Teleology of social construction

The concepts of weak and strong as applied to opposing philosophical positions, "isms", inform a teleology – the goal-oriented, meaningful or "final end" of an interpretation of reality. "Isms" are not personal opinions, but the extreme, modal, formulations that actual persons, individuals, can then consider, and take a position between. There are opposing philosophical positions concerning the feasibility of co-creating a common, shared, social reality, called weak and strong.

John R. Searle does not elucidate the terms strong and weak in his book The Construction of Social Reality,[33] but he clearly uses them in his Chinese room argument, where he debates the feasibility of creating a computing machine with a sharable understanding of reality, and he adds "We are precisely such machines." Strong artificial intelligence (Strong AI) is the bet that computer programmers will somehow eventually achieve a computing machine with a mind of its own, and that it will eventually be more powerful than a human mind. Weak AI bets they won't.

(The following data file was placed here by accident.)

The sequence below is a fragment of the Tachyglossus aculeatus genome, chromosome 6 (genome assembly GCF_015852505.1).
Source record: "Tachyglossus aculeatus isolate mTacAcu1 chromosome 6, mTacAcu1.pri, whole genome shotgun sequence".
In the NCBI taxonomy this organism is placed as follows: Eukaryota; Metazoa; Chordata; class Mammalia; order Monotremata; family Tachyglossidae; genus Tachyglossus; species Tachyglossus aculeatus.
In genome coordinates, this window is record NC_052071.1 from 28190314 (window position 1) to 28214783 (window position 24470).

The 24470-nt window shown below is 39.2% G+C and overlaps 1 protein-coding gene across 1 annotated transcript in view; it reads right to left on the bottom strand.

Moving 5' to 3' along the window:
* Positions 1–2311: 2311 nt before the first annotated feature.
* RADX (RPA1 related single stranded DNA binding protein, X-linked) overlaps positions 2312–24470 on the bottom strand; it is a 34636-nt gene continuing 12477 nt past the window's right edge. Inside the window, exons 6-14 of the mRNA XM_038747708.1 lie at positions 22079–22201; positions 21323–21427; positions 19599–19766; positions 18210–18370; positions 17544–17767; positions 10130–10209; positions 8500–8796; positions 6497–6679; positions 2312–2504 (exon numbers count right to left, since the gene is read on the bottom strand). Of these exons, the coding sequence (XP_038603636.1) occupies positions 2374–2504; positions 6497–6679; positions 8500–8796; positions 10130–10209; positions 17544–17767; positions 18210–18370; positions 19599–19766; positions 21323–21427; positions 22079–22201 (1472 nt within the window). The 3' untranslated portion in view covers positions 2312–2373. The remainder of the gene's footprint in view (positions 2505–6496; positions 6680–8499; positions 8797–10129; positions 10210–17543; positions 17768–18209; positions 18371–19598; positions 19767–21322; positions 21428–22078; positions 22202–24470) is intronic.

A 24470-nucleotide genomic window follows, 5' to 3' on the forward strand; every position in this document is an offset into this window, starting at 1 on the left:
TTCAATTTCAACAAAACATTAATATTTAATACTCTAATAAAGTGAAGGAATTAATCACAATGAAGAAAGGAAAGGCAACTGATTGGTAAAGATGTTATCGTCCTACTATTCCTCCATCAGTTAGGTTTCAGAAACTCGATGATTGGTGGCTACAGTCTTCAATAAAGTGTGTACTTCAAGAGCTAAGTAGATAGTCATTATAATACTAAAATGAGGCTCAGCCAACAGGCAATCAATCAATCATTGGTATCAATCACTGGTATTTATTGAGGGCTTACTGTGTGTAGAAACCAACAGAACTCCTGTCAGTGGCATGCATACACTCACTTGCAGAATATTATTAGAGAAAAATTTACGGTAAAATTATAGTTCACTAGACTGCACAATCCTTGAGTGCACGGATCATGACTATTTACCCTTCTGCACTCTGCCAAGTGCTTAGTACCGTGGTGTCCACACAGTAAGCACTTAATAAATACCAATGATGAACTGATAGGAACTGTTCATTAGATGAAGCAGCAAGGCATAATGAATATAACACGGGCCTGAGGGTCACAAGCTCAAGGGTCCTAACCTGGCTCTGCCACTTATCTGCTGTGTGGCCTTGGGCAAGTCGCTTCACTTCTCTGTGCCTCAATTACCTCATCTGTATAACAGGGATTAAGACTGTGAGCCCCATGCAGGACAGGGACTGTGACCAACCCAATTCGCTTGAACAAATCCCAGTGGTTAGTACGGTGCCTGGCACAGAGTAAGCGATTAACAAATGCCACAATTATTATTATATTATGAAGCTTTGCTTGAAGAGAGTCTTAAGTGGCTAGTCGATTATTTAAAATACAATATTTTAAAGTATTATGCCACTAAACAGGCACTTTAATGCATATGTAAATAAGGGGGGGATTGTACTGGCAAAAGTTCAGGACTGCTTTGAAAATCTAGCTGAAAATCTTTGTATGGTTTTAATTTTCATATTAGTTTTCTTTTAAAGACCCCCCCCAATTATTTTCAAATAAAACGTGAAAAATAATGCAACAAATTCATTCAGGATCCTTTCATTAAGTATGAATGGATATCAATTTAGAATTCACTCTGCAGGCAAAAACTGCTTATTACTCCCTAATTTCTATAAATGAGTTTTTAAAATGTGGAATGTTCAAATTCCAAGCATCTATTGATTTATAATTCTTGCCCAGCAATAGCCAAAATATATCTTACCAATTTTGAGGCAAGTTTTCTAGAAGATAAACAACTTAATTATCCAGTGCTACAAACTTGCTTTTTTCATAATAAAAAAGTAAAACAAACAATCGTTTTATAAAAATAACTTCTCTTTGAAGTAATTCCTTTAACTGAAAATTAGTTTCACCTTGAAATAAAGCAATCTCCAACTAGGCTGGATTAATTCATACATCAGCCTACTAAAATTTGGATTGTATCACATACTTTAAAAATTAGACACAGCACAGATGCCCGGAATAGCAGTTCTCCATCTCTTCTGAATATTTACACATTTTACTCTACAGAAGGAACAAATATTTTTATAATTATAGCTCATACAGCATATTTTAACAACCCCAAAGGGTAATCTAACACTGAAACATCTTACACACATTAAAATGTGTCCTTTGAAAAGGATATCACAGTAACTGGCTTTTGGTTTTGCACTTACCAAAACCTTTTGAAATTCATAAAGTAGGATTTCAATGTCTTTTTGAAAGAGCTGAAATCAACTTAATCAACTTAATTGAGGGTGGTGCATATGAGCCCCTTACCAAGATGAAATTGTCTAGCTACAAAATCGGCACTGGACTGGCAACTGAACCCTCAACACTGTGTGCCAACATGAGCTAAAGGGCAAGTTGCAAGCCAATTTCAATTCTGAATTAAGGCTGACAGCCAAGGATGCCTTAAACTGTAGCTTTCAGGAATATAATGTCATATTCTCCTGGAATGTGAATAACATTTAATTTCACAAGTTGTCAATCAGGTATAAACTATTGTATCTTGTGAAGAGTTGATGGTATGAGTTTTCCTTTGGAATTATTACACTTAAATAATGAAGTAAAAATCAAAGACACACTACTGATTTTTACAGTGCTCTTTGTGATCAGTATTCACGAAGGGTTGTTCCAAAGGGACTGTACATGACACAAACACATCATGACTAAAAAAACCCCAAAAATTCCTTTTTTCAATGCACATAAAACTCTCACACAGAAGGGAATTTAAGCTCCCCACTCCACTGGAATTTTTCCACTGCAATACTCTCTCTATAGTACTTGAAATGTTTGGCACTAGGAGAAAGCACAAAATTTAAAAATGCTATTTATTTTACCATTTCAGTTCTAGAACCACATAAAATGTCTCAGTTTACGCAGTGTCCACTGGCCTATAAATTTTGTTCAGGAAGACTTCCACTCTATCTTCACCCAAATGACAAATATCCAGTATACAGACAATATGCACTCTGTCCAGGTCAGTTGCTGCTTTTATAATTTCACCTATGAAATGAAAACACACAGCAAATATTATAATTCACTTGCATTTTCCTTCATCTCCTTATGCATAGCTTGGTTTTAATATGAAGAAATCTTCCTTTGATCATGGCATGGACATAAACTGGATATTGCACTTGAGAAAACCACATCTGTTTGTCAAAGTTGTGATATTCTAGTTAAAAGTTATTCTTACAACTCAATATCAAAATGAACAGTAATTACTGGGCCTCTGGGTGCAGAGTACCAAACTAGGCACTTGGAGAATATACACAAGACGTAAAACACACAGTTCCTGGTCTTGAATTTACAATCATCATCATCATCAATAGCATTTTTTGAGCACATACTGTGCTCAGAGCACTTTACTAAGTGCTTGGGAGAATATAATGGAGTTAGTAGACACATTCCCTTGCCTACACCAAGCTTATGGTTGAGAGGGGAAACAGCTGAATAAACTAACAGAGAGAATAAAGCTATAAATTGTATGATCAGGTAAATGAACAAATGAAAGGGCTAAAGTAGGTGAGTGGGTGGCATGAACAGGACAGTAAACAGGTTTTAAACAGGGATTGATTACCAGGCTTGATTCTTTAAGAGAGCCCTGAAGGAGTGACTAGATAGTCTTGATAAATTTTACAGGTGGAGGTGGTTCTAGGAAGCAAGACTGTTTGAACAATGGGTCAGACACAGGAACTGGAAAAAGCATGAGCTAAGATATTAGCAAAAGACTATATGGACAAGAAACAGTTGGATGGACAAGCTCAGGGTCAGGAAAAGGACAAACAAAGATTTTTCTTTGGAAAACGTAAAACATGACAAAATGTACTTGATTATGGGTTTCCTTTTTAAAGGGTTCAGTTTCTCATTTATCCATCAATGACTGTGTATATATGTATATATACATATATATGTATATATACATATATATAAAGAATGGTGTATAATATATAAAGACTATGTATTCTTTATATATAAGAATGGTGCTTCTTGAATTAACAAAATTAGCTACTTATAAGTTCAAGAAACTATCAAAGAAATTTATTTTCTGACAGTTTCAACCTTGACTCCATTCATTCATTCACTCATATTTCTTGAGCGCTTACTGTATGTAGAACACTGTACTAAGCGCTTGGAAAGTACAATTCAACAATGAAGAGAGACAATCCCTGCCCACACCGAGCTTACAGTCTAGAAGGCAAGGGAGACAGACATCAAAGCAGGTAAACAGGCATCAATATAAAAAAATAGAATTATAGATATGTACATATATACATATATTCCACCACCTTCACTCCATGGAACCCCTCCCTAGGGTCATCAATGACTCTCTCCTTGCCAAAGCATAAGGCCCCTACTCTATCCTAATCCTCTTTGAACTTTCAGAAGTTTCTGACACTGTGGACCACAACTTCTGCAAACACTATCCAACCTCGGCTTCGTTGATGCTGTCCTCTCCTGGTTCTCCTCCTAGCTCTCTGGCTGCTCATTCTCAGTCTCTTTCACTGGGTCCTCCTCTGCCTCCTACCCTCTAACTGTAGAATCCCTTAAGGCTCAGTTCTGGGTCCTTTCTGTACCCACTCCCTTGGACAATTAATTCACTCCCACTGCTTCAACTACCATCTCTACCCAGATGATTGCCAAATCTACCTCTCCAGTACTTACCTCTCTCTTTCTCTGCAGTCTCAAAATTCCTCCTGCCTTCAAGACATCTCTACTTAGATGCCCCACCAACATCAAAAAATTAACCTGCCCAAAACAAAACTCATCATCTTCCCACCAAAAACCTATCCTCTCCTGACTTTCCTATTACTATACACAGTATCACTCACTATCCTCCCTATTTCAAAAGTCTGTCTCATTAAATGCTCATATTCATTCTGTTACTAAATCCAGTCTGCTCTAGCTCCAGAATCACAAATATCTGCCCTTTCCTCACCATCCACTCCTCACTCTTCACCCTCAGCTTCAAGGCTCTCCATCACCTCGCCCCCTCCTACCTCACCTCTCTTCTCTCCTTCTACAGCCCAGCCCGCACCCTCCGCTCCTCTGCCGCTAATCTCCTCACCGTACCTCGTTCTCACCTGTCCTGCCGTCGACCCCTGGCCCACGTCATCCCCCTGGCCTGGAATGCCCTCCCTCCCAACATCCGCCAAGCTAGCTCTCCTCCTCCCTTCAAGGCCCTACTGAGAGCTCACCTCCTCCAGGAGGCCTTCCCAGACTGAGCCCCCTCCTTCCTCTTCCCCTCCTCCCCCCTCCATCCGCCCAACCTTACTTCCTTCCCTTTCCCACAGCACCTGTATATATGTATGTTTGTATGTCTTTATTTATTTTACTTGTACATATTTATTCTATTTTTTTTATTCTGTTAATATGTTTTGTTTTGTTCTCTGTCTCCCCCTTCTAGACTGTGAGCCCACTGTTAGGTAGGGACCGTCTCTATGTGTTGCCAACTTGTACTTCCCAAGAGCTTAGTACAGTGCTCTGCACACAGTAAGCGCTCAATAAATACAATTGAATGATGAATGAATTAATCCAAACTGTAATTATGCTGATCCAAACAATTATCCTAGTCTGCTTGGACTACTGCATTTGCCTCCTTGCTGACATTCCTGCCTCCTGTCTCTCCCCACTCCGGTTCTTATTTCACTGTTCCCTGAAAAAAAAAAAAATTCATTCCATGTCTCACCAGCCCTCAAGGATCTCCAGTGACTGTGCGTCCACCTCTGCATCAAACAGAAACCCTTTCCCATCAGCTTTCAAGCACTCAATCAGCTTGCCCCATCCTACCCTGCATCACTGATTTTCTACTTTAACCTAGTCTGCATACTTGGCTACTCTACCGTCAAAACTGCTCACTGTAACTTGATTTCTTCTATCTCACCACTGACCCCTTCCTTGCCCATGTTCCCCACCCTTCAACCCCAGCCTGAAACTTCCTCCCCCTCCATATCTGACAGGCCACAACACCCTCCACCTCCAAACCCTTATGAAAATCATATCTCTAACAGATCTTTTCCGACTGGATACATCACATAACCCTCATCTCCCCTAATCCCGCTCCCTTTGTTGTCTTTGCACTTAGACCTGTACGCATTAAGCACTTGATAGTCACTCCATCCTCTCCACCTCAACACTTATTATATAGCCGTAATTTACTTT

Social constructionism falls toward the nurture end of the spectrum of the larger nature and nurture debate. Consequently, critics have argued that it generally ignores biological influences on behaviour or culture, or suggests that they are unimportant to achieve an understanding of human behaviour.[44] The view of most psychologists and social scientists is that behaviour is a complex outcome of both biological and cultural influences.[45][46] Other disciplines, such as evolutionary psychology, behaviour genetics, behavioural neuroscience, epigenetics, etc., take a nature–nurture interactionism approach to understand behaviour or cultural phenomena.